Let's break this down in context, from her address:
Imagine an economy where people could follow their aspirations, where they could be entrepreneurial, where they could take risks professionally because personally their families [sic] health care needs are being met. Where they could be self-employed or start a business, not be job-locked in a job because they have health care there, and if they went out on their own it would be unaffordable to them, but especially true, if someone has a child with a pre-existing condition. So when we pass our bill, never again will people be denied coverage because they have a pre-existing condition.
We can imply from external context that this means this bill is trying to regulate insurance to prevent coverage from being denied in this circumstance, but there's really very little meat to this assertion - it says almost nothing about how we'd achieve that, even with context external to this communication.
We have to do this in partnership, and I wanted to bring [you] up to date on where we see it from here. The final health care legislation that will soon be passed by Congress will deliver successful reform at the local level. It will offer paid for investments that will improve health care services and coverage for millions more Americans. It will make significant investments in innovation, prevention, wellness and offer robust support for public health infrastructure. It will dramatically expand investments into community health centers. That means a dramatic expansion in the number of patients community health centers can see and ultimately healthier communities. Our bill will significantly reduce uncompensated care for hospitals.
OK, this bill is happening right now, and she's updating us that it will, accomplish all of the above, but again, she says nothing at all about how it will do any of that. There is no meat to this at all, this is just what the legislation is trying to accomplish.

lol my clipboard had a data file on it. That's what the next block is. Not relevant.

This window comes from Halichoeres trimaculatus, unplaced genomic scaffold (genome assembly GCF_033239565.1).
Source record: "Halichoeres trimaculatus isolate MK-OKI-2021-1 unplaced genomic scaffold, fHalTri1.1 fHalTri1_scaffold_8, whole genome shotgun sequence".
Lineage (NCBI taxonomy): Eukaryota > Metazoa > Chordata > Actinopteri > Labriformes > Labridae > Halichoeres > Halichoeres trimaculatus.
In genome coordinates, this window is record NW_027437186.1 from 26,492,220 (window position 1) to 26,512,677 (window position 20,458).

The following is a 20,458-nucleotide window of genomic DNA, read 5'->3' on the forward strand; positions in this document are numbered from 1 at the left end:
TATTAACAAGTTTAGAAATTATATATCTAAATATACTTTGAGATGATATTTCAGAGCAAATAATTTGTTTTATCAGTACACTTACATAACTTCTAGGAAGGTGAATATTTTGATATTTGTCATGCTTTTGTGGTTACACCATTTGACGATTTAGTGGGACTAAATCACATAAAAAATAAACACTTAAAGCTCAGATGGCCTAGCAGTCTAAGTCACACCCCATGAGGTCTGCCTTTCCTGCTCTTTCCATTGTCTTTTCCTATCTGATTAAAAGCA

You’ve heard about the controversies within the bill, the process about the bill, one or the other. But I don’t know if you have heard that it is legislation for the future, not just about health care for America, but about a healthier America, where preventive care is not something that you have to pay a deductible for or out of pocket. Prevention, prevention, prevention–it’s about diet, not diabetes. It’s going to be very, very exciting.
This now acknowledges criticism and doubt, but doesn't actually address any of it in any way. So our speaker has asserted that the mechanism of the legislation hasn't been effectively communicated to the public, and instead of addressing that here, or anywhere above, we revisit (abstractly) what the legislation wants to accomplish.
But we have to pass the bill so that you can find out what is in it, away from the fog of the controversy.
So, here it is, she now claims the public will see the merit of the bill post-facto, after acknowledging that there are concerns and criticisms and failures of communication, but without attempting to address any of it.
The characterization of this quote as an attempt at justification for misleading the public is definitely a stretch bordering on an outright lie.
However, to characterize this as an outright dismissal of concerns about the content or any concerns about the ambiguity of said bill, is definitely accurate.
So, ultimately, Yes, she dodged talking about a bill by claiming it would have positive effects, and that we'd all see this to be true after it was passed.